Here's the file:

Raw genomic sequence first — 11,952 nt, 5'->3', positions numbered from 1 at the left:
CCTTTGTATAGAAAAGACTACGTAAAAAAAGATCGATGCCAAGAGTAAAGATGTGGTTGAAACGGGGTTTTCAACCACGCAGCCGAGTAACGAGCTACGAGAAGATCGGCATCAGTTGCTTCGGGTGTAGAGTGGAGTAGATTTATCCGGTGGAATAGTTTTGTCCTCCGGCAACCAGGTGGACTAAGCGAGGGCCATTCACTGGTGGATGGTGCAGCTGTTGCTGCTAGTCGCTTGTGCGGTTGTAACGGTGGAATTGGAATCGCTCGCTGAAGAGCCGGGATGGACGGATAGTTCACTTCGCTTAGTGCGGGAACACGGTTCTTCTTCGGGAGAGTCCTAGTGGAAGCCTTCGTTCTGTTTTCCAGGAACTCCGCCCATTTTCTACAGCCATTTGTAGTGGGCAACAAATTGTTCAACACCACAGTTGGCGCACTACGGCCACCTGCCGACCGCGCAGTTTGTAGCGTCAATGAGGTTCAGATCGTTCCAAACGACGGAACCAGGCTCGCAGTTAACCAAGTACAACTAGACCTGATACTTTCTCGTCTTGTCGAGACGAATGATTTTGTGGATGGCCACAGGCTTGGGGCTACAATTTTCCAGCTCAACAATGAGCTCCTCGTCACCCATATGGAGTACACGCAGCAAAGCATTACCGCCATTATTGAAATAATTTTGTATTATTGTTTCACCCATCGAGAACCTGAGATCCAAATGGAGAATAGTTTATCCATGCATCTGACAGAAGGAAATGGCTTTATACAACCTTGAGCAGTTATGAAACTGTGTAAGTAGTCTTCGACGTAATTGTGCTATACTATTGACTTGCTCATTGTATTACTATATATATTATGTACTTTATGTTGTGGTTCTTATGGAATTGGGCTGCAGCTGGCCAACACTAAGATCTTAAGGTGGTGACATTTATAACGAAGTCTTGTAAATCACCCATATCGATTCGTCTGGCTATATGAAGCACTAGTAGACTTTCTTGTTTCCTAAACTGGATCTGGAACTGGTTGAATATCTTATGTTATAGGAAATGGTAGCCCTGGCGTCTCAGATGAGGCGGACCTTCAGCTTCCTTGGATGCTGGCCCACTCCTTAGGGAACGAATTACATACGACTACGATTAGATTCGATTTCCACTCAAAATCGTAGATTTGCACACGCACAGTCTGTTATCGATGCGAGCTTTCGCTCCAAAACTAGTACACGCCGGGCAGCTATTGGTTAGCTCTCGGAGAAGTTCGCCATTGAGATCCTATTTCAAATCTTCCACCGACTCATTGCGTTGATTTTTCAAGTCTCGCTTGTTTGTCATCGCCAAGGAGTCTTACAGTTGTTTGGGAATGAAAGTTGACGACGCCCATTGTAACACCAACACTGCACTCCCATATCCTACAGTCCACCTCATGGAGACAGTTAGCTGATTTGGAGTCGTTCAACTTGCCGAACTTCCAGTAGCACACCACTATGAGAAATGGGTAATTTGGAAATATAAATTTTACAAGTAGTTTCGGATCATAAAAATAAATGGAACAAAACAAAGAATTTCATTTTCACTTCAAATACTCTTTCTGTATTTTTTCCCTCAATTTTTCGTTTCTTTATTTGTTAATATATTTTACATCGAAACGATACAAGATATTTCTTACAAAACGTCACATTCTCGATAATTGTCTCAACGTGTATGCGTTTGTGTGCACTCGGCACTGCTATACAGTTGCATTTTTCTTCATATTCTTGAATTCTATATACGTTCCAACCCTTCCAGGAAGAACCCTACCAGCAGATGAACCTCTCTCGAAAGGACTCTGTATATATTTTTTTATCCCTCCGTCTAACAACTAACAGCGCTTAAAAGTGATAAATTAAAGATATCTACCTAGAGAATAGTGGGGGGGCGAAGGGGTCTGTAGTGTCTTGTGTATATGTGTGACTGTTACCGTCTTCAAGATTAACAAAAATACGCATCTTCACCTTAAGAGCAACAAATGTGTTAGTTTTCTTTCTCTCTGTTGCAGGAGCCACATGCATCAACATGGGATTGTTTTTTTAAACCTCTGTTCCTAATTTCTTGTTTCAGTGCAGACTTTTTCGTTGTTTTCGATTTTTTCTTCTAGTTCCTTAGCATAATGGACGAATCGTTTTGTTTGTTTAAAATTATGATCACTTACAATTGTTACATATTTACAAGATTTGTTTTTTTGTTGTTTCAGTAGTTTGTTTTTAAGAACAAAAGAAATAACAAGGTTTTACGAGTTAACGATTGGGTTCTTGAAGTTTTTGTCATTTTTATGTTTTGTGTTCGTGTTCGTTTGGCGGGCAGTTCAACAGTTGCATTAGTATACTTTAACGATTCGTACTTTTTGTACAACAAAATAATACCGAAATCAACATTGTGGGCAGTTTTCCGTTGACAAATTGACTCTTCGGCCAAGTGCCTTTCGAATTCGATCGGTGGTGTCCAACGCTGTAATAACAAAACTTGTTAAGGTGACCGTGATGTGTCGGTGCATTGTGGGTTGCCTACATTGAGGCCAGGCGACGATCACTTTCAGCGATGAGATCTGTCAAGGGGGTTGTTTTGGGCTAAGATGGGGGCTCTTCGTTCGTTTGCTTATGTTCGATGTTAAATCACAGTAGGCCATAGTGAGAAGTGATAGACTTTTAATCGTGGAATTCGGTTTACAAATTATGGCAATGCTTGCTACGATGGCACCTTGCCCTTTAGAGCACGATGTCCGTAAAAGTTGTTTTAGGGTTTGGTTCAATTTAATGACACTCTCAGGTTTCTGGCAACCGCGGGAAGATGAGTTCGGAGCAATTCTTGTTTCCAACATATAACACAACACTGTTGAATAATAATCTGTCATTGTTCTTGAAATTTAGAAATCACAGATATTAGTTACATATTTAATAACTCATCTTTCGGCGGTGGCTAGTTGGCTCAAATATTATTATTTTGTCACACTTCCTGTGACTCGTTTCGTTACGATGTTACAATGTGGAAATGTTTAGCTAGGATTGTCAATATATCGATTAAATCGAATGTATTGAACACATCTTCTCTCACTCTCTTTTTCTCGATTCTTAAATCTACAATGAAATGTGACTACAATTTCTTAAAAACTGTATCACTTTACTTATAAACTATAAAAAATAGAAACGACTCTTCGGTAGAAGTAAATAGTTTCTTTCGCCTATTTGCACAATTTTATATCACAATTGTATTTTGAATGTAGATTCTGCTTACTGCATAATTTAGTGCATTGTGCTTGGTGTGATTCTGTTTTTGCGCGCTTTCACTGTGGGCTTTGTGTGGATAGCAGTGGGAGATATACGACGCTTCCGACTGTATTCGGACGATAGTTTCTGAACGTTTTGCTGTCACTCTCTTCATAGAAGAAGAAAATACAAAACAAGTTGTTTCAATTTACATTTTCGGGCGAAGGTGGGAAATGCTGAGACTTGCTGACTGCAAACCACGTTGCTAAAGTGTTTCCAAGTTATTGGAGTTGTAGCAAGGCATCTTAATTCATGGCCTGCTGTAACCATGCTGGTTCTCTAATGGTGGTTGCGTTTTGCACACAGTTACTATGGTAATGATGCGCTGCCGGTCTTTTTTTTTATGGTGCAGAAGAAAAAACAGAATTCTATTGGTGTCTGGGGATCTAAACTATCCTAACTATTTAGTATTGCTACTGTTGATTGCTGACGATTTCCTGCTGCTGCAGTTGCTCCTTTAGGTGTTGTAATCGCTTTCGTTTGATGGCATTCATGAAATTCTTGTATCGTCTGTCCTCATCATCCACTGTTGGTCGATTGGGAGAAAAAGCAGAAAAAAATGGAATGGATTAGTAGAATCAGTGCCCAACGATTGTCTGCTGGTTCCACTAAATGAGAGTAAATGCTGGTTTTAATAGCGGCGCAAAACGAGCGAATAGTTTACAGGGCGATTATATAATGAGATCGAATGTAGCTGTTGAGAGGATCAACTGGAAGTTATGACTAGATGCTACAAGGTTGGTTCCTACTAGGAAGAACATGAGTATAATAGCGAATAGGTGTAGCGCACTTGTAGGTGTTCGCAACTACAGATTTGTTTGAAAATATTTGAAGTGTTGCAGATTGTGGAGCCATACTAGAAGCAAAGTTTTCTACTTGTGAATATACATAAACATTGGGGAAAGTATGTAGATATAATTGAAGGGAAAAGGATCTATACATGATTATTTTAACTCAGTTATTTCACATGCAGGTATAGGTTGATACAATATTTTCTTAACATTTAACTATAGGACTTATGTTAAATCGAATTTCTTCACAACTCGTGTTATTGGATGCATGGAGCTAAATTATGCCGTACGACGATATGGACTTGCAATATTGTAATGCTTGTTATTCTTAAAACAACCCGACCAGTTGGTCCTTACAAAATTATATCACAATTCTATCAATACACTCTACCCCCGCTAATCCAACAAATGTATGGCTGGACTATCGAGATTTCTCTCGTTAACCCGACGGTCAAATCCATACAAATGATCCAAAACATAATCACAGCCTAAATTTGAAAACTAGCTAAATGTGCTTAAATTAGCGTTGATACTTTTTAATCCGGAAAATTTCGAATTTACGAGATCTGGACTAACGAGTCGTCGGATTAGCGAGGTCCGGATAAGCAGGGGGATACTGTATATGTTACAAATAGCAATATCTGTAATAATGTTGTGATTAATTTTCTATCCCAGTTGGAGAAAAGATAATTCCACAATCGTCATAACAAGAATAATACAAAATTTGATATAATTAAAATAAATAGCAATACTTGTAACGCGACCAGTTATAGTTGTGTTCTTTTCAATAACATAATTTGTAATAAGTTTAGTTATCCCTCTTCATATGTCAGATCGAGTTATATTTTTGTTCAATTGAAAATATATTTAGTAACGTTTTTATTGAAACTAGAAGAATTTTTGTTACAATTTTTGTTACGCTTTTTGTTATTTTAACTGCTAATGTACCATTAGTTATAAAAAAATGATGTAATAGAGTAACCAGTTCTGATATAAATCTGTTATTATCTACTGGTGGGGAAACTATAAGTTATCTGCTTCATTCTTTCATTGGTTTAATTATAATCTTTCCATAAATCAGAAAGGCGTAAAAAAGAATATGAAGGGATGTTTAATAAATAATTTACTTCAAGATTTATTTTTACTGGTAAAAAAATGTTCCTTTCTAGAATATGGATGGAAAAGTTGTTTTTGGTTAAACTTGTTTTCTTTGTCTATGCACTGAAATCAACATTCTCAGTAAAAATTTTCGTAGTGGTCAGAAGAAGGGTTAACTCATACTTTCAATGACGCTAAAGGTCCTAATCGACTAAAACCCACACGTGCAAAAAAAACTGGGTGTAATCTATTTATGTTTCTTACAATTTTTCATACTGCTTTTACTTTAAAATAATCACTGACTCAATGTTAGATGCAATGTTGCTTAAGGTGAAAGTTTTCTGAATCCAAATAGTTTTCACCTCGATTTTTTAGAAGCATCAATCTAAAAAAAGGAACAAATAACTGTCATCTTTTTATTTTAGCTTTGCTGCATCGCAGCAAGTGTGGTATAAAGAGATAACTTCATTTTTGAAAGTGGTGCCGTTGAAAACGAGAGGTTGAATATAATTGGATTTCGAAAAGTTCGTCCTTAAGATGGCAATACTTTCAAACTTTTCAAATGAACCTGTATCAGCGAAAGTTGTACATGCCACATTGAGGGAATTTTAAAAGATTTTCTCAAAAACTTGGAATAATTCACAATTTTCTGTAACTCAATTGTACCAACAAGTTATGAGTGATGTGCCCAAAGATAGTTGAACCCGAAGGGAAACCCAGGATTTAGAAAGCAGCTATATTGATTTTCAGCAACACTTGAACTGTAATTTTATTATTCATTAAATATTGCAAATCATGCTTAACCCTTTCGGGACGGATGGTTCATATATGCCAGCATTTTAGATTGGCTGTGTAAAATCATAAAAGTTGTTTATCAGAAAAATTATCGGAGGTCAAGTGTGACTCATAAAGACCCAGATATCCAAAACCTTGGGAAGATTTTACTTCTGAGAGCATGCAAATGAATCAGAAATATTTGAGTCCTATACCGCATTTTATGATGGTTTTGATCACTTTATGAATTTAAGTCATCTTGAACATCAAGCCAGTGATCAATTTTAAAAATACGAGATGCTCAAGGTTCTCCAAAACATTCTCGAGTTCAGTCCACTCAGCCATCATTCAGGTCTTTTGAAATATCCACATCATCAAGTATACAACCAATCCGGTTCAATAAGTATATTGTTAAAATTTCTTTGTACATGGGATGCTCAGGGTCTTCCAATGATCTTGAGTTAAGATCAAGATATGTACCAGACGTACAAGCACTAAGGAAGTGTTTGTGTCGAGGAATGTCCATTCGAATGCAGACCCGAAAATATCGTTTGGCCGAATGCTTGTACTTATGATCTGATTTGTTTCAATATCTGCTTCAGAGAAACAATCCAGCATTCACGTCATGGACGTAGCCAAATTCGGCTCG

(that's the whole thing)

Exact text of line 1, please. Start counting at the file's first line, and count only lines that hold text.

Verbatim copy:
Raw genomic sequence first — 11,952 nt, 5'->3', positions numbered from 1 at the left: